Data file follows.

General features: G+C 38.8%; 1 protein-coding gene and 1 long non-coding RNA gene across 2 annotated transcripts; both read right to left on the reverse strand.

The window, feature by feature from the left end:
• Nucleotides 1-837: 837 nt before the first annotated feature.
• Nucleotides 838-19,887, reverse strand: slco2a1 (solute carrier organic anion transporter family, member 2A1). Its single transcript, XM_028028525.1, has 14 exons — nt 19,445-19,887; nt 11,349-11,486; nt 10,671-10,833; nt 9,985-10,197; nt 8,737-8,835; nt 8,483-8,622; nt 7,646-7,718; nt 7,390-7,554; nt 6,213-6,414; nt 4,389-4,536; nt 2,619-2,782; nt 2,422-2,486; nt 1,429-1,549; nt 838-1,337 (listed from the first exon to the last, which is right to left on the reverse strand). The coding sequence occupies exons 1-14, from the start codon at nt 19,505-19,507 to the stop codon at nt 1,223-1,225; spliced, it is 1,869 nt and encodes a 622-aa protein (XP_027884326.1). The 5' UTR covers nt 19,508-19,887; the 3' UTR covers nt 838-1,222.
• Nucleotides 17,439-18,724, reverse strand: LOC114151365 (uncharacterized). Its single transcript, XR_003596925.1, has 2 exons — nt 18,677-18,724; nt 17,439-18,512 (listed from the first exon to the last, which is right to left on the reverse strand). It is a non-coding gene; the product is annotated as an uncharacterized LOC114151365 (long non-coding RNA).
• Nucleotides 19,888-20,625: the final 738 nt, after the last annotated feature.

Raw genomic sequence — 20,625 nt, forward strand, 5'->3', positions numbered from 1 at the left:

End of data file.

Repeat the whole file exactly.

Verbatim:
General features: G+C 38.8%; 1 protein-coding gene and 1 long non-coding RNA gene across 2 annotated transcripts; both read right to left on the reverse strand.

The window, feature by feature from the left end:
• Nucleotides 1-837: 837 nt before the first annotated feature.
• Nucleotides 838-19,887, reverse strand: slco2a1 (solute carrier organic anion transporter family, member 2A1). Its single transcript, XM_028028525.1, has 14 exons — nt 19,445-19,887; nt 11,349-11,486; nt 10,671-10,833; nt 9,985-10,197; nt 8,737-8,835; nt 8,483-8,622; nt 7,646-7,718; nt 7,390-7,554; nt 6,213-6,414; nt 4,389-4,536; nt 2,619-2,782; nt 2,422-2,486; nt 1,429-1,549; nt 838-1,337 (listed from the first exon to the last, which is right to left on the reverse strand). The coding sequence occupies exons 1-14, from the start codon at nt 19,505-19,507 to the stop codon at nt 1,223-1,225; spliced, it is 1,869 nt and encodes a 622-aa protein (XP_027884326.1). The 5' UTR covers nt 19,508-19,887; the 3' UTR covers nt 838-1,222.
• Nucleotides 17,439-18,724, reverse strand: LOC114151365 (uncharacterized). Its single transcript, XR_003596925.1, has 2 exons — nt 18,677-18,724; nt 17,439-18,512 (listed from the first exon to the last, which is right to left on the reverse strand). It is a non-coding gene; the product is annotated as an uncharacterized LOC114151365 (long non-coding RNA).
• Nucleotides 19,888-20,625: the final 738 nt, after the last annotated feature.

Raw genomic sequence — 20,625 nt, forward strand, 5'->3', positions numbered from 1 at the left: